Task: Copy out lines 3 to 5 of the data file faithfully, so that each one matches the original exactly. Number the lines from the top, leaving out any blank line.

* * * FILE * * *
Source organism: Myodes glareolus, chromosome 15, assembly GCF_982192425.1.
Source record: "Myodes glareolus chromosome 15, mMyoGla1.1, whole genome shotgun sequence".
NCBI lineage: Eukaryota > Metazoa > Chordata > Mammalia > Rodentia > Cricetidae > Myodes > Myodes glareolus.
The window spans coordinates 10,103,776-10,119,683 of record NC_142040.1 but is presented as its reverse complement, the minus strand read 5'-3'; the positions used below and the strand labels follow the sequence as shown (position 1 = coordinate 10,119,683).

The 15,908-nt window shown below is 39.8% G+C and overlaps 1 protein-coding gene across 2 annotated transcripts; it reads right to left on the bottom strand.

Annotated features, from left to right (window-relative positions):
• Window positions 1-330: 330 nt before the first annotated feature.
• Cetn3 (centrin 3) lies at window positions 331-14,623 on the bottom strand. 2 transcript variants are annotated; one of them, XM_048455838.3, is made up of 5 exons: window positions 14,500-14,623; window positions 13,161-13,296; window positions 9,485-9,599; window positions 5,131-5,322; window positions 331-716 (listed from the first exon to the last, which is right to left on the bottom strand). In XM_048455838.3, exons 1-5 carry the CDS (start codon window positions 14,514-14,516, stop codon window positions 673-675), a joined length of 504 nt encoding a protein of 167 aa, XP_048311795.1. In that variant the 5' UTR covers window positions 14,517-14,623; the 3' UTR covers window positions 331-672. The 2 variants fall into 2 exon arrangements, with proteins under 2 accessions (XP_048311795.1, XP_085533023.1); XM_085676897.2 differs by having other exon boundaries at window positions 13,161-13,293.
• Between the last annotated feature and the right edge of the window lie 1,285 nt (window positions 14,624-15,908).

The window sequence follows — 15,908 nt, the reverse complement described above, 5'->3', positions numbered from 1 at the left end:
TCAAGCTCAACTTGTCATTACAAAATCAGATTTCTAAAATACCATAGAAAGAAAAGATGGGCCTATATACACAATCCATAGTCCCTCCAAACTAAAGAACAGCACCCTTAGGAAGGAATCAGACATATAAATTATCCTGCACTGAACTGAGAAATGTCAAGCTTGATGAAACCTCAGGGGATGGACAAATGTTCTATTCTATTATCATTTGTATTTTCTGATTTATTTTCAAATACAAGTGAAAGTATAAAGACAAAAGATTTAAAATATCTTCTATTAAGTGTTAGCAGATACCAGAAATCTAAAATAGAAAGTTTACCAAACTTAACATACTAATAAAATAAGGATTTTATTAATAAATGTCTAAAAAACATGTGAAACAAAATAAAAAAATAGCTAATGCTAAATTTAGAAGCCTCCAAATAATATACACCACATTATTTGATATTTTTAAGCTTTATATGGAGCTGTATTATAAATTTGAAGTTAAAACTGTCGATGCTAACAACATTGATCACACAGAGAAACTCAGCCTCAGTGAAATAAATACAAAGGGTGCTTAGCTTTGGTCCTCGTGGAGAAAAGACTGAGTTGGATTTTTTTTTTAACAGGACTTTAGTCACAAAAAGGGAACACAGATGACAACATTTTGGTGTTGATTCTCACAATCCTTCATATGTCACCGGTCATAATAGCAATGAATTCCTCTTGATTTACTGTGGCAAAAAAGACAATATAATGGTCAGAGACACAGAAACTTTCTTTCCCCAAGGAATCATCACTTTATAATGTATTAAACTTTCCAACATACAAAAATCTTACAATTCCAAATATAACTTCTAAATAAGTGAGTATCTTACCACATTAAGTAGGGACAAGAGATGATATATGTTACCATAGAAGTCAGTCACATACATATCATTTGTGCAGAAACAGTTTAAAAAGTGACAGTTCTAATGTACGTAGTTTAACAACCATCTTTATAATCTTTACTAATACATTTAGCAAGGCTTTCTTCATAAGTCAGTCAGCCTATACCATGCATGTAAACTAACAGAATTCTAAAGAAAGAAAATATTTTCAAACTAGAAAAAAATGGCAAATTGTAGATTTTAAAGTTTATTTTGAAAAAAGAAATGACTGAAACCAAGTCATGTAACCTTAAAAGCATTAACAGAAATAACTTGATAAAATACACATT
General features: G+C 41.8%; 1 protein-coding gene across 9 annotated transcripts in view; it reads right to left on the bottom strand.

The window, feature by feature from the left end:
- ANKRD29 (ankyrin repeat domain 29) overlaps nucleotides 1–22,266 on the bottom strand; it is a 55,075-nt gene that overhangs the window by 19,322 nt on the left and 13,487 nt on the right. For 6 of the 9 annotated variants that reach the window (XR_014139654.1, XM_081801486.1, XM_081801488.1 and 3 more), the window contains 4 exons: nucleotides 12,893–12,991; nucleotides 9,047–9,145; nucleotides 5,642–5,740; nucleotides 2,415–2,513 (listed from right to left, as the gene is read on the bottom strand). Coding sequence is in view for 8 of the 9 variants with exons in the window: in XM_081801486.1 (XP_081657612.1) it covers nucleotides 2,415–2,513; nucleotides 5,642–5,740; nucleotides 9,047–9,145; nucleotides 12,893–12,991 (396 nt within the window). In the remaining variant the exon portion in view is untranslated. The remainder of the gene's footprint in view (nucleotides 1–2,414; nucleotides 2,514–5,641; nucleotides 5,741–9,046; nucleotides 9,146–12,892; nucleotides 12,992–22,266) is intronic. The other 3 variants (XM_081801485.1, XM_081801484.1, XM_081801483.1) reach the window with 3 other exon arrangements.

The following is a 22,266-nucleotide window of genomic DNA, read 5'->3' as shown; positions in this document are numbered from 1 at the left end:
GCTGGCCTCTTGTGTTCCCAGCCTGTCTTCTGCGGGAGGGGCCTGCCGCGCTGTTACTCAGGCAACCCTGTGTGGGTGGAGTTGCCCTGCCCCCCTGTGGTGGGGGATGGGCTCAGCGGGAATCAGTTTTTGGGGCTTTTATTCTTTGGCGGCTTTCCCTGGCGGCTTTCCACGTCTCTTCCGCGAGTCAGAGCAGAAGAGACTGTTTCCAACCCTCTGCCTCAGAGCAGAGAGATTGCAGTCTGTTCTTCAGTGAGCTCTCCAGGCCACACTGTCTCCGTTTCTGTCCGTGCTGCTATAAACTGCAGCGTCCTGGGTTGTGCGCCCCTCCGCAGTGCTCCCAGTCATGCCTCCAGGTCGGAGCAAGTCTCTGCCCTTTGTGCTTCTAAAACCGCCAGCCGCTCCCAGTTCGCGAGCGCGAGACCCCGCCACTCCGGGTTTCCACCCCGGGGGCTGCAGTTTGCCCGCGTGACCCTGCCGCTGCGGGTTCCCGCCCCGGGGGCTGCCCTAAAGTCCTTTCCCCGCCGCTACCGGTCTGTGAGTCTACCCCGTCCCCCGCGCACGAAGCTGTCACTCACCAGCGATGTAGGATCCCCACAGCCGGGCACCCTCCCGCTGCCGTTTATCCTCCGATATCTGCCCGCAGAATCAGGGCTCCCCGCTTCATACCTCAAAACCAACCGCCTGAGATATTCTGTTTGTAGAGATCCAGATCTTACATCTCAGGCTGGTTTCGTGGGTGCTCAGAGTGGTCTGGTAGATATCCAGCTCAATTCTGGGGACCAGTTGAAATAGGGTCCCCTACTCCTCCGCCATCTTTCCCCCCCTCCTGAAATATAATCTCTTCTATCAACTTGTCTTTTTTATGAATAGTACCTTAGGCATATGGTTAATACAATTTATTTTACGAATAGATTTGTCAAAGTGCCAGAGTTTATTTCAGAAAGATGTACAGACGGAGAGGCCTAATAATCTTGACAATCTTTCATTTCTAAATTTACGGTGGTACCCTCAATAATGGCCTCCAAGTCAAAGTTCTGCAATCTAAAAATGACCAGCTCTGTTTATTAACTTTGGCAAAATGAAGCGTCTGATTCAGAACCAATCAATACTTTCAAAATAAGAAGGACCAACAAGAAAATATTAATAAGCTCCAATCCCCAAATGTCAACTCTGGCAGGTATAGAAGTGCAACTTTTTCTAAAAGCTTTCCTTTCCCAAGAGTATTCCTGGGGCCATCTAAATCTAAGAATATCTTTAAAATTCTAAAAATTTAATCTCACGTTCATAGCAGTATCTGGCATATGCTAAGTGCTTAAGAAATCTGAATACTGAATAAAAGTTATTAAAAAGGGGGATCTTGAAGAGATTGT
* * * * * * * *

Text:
NCBI lineage: Eukaryota > Metazoa > Chordata > Mammalia > Rodentia > Cricetidae > Myodes > Myodes glareolus.
The window spans coordinates 10,103,776-10,119,683 of record NC_142040.1 but is presented as its reverse complement, the minus strand read 5'-3'; the positions used below and the strand labels follow the sequence as shown (position 1 = coordinate 10,119,683).

The 15,908-nt window shown below is 39.8% G+C and overlaps 1 protein-coding gene across 2 annotated transcripts; it reads right to left on the bottom strand.